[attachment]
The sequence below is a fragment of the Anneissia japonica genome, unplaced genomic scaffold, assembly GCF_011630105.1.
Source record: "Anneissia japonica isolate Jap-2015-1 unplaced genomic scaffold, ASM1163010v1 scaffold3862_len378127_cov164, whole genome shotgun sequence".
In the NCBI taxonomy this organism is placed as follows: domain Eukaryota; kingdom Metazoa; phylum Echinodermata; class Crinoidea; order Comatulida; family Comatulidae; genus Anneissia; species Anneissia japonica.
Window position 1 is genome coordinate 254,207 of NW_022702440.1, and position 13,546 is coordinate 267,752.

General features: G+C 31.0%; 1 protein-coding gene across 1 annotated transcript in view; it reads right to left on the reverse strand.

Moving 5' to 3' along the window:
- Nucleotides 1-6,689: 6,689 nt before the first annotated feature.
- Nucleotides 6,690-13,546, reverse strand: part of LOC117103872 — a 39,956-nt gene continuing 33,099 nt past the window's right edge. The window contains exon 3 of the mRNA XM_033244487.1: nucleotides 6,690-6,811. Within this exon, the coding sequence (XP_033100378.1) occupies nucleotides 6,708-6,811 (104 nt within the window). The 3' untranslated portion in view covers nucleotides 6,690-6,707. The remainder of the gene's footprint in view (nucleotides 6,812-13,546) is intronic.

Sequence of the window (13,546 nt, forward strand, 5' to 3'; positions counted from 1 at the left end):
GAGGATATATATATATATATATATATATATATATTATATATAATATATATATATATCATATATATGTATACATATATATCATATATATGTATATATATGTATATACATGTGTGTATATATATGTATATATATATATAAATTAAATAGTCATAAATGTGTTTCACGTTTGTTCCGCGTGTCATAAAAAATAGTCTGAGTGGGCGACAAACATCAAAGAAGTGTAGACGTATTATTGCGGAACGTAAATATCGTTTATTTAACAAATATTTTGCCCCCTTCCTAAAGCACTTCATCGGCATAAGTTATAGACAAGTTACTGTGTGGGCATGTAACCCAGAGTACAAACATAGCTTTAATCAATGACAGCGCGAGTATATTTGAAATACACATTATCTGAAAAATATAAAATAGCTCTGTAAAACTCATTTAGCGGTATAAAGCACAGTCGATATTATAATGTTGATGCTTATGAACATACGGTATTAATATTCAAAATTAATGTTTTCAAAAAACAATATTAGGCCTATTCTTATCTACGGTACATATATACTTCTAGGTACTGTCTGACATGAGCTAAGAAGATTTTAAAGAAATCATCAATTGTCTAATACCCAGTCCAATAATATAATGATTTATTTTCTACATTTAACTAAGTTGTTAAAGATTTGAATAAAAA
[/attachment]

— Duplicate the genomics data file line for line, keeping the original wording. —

The sequence below is a fragment of the Anneissia japonica genome, unplaced genomic scaffold, assembly GCF_011630105.1.
Source record: "Anneissia japonica isolate Jap-2015-1 unplaced genomic scaffold, ASM1163010v1 scaffold3862_len378127_cov164, whole genome shotgun sequence".
In the NCBI taxonomy this organism is placed as follows: domain Eukaryota; kingdom Metazoa; phylum Echinodermata; class Crinoidea; order Comatulida; family Comatulidae; genus Anneissia; species Anneissia japonica.
Window position 1 is genome coordinate 254,207 of NW_022702440.1, and position 13,546 is coordinate 267,752.

General features: G+C 31.0%; 1 protein-coding gene across 1 annotated transcript in view; it reads right to left on the reverse strand.

Moving 5' to 3' along the window:
- Nucleotides 1-6,689: 6,689 nt before the first annotated feature.
- Nucleotides 6,690-13,546, reverse strand: part of LOC117103872 — a 39,956-nt gene continuing 33,099 nt past the window's right edge. The window contains exon 3 of the mRNA XM_033244487.1: nucleotides 6,690-6,811. Within this exon, the coding sequence (XP_033100378.1) occupies nucleotides 6,708-6,811 (104 nt within the window). The 3' untranslated portion in view covers nucleotides 6,690-6,707. The remainder of the gene's footprint in view (nucleotides 6,812-13,546) is intronic.

Sequence of the window (13,546 nt, forward strand, 5' to 3'; positions counted from 1 at the left end):
GAGGATATATATATATATATATATATATATATATTATATATAATATATATATATATCATATATATGTATACATATATATCATATATATGTATATATATGTATATACATGTGTGTATATATATGTATATATATATATAAATTAAATAGTCATAAATGTGTTTCACGTTTGTTCCGCGTGTCATAAAAAATAGTCTGAGTGGGCGACAAACATCAAAGAAGTGTAGACGTATTATTGCGGAACGTAAATATCGTTTATTTAACAAATATTTTGCCCCCTTCCTAAAGCACTTCATCGGCATAAGTTATAGACAAGTTACTGTGTGGGCATGTAACCCAGAGTACAAACATAGCTTTAATCAATGACAGCGCGAGTATATTTGAAATACACATTATCTGAAAAATATAAAATAGCTCTGTAAAACTCATTTAGCGGTATAAAGCACAGTCGATATTATAATGTTGATGCTTATGAACATACGGTATTAATATTCAAAATTAATGTTTTCAAAAAACAATATTAGGCCTATTCTTATCTACGGTACATATATACTTCTAGGTACTGTCTGACATGAGCTAAGAAGATTTTAAAGAAATCATCAATTGTCTAATACCCAGTCCAATAATATAATGATTTATTTTCTACATTTAACTAAGTTGTTAAAGATTTGAATAAAAA